One morning last week, I was watching the Today show while eating my bowl of All Bran, and like every morning for the past three years, Savannah has to tell us about all the trouble President Trump is in.
This particular morning, the term all the reporters were using was “quid pro quo.” I bet I heard that Latin phrase a dozen of times that morning and for the next few days. My problem with “quid pro quo” wasn’t the continuous use of the term but the uncertainty of what the heck it meant.
You see, I’m a Texan who speaks English fairly well and understands poquito Spanish, but most of those Latin terms are Greek to me. It seems like lawyers enjoy using Latin when they speak, probably to make them feel smarter than their clients. What those lawyers and TV reporters don’t know is there are a mess of folks like me who don’t know what they’re talking about.
Oh, I reckon there are a few Latin terms I savvy, like E pluribus unum, status quo and ante up, but not all Americans are as cerebrally endowed as me. I mean, as I. Back in junior high English, we had to memorize a mess of Latin terms. I don’t remember many of them except for tempus fugit (Time flies) and carpe diem (Seize the day). I recall a few other Latin words but their meaning is a tad sketchy. Like corpus delicti (a sandwich shop on Padre Island) and pro bono (a fan of Sonny and Cher). Other Latin phrases I learned in 9th grade English along with basic geometry have gotten lost in the clutter.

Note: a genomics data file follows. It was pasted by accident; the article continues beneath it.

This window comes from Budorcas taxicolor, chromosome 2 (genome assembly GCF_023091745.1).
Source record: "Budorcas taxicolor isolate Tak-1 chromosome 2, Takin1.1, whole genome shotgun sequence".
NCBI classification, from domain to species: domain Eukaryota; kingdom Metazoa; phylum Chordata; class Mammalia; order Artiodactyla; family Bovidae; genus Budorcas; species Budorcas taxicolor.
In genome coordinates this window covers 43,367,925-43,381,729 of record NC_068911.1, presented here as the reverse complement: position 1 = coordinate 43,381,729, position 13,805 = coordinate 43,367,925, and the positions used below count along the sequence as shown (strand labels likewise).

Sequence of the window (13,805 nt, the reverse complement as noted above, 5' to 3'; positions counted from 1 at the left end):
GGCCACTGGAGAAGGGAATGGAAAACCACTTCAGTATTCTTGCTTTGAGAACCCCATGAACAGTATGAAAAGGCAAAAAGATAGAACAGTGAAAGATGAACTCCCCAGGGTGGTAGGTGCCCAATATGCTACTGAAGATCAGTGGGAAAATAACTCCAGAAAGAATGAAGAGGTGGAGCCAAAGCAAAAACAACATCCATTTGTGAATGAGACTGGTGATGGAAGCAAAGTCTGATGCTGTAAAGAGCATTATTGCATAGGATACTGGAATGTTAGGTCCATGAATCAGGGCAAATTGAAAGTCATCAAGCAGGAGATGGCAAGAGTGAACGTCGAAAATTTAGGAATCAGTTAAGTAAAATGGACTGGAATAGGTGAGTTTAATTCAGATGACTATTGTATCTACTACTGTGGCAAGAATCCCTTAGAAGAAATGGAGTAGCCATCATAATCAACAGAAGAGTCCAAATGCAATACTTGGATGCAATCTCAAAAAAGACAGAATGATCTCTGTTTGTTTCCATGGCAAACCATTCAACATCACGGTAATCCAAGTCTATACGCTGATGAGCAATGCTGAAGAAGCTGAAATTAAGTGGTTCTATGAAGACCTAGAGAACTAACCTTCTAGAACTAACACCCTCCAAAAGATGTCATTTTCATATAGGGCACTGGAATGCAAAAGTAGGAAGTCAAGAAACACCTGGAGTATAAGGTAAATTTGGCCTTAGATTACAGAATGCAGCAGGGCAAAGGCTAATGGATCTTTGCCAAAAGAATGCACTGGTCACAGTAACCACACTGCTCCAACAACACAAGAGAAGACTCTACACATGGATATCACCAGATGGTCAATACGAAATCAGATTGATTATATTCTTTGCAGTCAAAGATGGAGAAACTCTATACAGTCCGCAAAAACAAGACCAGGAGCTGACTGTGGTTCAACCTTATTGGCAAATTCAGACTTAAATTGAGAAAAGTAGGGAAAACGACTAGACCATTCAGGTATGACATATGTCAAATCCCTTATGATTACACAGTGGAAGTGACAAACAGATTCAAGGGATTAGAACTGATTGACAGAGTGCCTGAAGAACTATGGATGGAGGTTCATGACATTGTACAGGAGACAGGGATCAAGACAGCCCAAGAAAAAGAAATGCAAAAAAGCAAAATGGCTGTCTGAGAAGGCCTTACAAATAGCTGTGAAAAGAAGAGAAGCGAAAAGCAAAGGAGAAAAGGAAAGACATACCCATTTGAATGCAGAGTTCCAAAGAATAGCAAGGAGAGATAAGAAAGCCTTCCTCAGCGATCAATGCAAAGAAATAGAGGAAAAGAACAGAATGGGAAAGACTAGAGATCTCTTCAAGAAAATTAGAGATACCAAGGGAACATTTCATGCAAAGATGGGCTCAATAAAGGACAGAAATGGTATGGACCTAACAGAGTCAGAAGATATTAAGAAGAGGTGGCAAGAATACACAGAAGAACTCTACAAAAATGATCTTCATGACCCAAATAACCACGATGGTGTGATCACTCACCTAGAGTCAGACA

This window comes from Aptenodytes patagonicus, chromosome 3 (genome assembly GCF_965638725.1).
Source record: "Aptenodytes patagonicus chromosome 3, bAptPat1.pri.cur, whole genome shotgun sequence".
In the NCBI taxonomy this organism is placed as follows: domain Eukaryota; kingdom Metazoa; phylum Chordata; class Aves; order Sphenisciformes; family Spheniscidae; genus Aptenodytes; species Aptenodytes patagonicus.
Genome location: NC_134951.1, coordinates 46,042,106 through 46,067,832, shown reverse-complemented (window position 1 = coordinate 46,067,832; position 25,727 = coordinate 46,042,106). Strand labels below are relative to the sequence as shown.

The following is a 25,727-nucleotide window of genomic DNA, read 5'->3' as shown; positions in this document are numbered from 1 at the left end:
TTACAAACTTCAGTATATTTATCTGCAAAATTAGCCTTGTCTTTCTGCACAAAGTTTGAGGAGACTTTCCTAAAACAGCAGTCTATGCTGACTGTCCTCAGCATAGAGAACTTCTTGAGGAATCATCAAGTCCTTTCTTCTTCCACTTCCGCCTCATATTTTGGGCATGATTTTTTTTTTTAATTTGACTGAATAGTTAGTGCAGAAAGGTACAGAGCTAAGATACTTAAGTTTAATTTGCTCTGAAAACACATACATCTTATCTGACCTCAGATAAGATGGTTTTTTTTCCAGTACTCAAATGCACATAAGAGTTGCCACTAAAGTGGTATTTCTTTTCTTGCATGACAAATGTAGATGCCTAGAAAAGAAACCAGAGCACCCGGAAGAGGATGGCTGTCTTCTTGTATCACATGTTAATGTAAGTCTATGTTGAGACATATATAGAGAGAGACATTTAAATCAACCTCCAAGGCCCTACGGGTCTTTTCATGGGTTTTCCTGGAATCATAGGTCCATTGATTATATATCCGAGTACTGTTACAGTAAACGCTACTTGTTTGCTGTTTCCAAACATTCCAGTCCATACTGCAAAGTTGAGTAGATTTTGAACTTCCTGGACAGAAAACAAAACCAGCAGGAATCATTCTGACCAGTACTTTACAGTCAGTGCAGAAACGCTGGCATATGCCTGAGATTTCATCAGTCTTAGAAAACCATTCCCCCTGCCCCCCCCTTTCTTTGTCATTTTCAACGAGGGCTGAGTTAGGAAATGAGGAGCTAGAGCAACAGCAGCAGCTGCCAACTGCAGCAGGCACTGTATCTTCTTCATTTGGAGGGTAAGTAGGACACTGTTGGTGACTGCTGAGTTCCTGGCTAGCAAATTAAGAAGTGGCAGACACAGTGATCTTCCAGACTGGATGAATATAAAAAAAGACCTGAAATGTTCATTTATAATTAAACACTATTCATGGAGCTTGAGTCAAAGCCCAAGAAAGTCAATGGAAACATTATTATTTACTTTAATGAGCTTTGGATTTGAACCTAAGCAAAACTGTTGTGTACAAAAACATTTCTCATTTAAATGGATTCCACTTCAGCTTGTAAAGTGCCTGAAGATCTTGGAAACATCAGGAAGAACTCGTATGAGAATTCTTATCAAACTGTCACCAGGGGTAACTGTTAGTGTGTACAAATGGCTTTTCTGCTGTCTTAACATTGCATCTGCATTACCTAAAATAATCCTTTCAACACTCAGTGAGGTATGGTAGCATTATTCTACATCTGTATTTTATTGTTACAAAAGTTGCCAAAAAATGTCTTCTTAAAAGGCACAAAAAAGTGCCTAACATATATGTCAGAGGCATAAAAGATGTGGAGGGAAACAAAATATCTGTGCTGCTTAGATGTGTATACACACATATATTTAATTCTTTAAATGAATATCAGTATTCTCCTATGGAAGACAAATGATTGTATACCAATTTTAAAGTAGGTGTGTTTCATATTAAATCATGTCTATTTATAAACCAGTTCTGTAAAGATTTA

Some classmates took Latin in high school as their foreign language elective. I took Spanish since I figured I was more apt to visit Mexico than ancient Rome. They call Latin a “dead language.” I suppose if you want to become a mortician, you should learn Latin, but why do you suppose it’s so prevalent in legal jargon?
Doctors use a bunch of Latin words too. Just about every bone and organ in the human body has some Latin nomenclature. Doctors call your shin bone a tibia and your gullet an esophagus. From your metatarsus to your cerebellum, pert-near everything has a Latin name, except for your Achilles heel. How a Greek got his name in the anatomy book is beyond me.
As I was parked out on my deck at two in the morning waiting for the hogs to return to my delicious sod buffet, my sleep-deprived mind was fluttering around like a blowfly in a cow pasture. I tried to think of other Latin words that I use frequently. “Bona fide” is fairly common, but I don’t use it much. “Antebellum” is used by real estate folks, but I probably say “Auntie Em” more often, especially when a twister is nearby.
I see “A la carte” on a lot of menus. I’m not real sure how that translates to Texan, but I think it means you will still be hungry after dinner. That’s why I select something with “platter” in its description. And did you know “alibi” is actually a Latin word? I’ve been speaking Latin most of my married life, usually after hearing “Where have you been all night?”
So, let’s get back to “Quid pro quo.” For y’all who don’t speak Latin, “quid pro quo” means getting something by giving something else. Here in Texas, we call that swappin’. I seriously doubt a couple of cowpokes who are fixin’ to do some horse trading would say, “Awright, Tex, let’s get down to some quid pro quo for that thar brood mare you got.” No, sir, y’all won’t hear much of that Latin getting tossed around a feed store.
Hearing Donald Trump sputtering Latin into a microphone seems a little odd. His vocabulary is a little less sophisticated than what a legal expert might say about possible shenanigans over in Ukraine. Yeah, in my opinion, Trump shouldn’t use the term “quid pro quo.” A more appropriate Latin phrase for our president might be “non compos mentis.”